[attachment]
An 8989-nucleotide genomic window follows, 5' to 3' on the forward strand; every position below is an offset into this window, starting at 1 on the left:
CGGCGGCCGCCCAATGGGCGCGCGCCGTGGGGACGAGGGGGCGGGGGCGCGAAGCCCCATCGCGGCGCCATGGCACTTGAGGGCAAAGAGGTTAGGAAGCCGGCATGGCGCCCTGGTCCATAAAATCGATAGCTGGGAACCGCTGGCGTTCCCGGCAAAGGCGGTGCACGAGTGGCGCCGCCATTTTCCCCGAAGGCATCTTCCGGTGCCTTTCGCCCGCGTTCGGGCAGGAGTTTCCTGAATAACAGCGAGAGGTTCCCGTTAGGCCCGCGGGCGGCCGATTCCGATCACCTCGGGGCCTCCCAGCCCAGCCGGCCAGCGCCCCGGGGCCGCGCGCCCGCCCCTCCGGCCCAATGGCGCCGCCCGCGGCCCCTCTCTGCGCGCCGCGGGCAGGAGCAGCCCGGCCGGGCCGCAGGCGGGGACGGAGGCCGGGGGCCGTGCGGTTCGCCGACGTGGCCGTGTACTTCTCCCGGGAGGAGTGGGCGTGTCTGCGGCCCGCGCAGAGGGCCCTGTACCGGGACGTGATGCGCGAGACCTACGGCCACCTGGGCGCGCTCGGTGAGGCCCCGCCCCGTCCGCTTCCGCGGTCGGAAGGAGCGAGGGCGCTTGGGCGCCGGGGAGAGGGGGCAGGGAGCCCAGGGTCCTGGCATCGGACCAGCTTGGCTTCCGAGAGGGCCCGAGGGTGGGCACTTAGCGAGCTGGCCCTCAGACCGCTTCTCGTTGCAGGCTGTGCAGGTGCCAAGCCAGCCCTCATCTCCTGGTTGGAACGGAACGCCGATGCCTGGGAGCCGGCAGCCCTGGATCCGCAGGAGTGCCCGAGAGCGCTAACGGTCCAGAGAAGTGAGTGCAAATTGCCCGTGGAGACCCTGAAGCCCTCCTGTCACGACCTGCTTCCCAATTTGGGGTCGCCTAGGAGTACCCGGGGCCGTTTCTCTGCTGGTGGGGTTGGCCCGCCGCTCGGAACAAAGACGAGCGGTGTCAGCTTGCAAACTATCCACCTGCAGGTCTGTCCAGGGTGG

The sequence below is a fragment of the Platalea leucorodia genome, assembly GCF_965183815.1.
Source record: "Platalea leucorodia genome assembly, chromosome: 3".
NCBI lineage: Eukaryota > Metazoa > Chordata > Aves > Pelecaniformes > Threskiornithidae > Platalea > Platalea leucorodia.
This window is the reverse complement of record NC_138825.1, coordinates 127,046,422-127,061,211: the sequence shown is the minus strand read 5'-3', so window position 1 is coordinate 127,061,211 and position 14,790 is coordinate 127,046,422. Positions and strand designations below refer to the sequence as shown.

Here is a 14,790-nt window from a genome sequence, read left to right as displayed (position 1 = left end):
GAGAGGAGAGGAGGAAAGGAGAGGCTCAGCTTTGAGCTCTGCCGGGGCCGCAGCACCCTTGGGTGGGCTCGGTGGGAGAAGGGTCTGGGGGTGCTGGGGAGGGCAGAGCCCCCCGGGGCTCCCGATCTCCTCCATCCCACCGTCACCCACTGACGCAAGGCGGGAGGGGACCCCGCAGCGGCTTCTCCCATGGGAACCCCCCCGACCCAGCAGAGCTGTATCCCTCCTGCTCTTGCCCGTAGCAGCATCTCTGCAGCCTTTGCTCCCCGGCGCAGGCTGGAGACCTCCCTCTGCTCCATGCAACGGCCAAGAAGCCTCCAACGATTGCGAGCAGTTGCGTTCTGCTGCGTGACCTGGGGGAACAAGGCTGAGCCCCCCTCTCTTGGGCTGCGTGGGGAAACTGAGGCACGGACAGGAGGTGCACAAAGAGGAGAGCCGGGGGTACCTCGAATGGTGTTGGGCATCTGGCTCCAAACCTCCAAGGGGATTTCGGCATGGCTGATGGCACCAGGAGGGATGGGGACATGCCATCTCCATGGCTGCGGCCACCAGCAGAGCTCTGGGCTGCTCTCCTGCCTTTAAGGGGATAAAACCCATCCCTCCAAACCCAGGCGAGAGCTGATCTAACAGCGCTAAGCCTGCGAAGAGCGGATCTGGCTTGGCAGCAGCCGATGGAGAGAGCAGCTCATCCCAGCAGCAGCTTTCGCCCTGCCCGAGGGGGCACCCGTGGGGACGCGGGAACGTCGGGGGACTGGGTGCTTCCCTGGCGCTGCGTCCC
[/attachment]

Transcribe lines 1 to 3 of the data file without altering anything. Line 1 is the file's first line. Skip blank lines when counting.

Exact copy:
An 8989-nucleotide genomic window follows, 5' to 3' on the forward strand; every position below is an offset into this window, starting at 1 on the left:
CGGCGGCCGCCCAATGGGCGCGCGCCGTGGGGACGAGGGGGCGGGGGCGCGAAGCCCCATCGCGGCGCCATGGCACTTGAGGGCAAAGAGGTTAGGAAGCCGGCATGGCGCCCTGGTCCATAAAATCGATAGCTGGGAACCGCTGGCGTTCCCGGCAAAGGCGGTGCACGAGTGGCGCCGCCATTTTCCCCGAAGGCATCTTCCGGTGCCTTTCGCCCGCGTTCGGGCAGGAGTTTCCTGAATAACAGCGAGAGGTTCCCGTTAGGCCCGCGGGCGGCCGATTCCGATCACCTCGGGGCCTCCCAGCCCAGCCGGCCAGCGCCCCGGGGCCGCGCGCCCGCCCCTCCGGCCCAATGGCGCCGCCCGCGGCCCCTCTCTGCGCGCCGCGGGCAGGAGCAGCCCGGCCGGGCCGCAGGCGGGGACGGAGGCCGGGGGCCGTGCGGTTCGCCGACGTGGCCGTGTACTTCTCCCGGGAGGAGTGGGCGTGTCTGCGGCCCGCGCAGAGGGCCCTGTACCGGGACGTGATGCGCGAGACCTACGGCCACCTGGGCGCGCTCGGTGAGGCCCCGCCCCGTCCGCTTCCGCGGTCGGAAGGAGCGAGGGCGCTTGGGCGCCGGGGAGAGGGGGCAGGGAGCCCAGGGTCCTGGCATCGGACCAGCTTGGCTTCCGAGAGGGCCCGAGGGTGGGCACTTAGCGAGCTGGCCCTCAGACCGCTTCTCGTTGCAGGCTGTGCAGGTGCCAAGCCAGCCCTCATCTCCTGGTTGGAACGGAACGCCGATGCCTGGGAGCCGGCAGCCCTGGATCCGCAGGAGTGCCCGAGAGCGCTAACGGTCCAGAGAAGTGAGTGCAAATTGCCCGTGGAGACCCTGAAGCCCTCCTGTCACGACCTGCTTCCCAATTTGGGGTCGCCTAGGAGTACCCGGGGCCGTTTCTCTGCTGGTGGGGTTGGCCCGCCGCTCGGAACAAAGACGAGCGGTGTCAGCTTGCAAACTATCCACCTGCAGGTCTGTCCAGGGTGG

The sequence below is a fragment of the Platalea leucorodia genome, assembly GCF_965183815.1.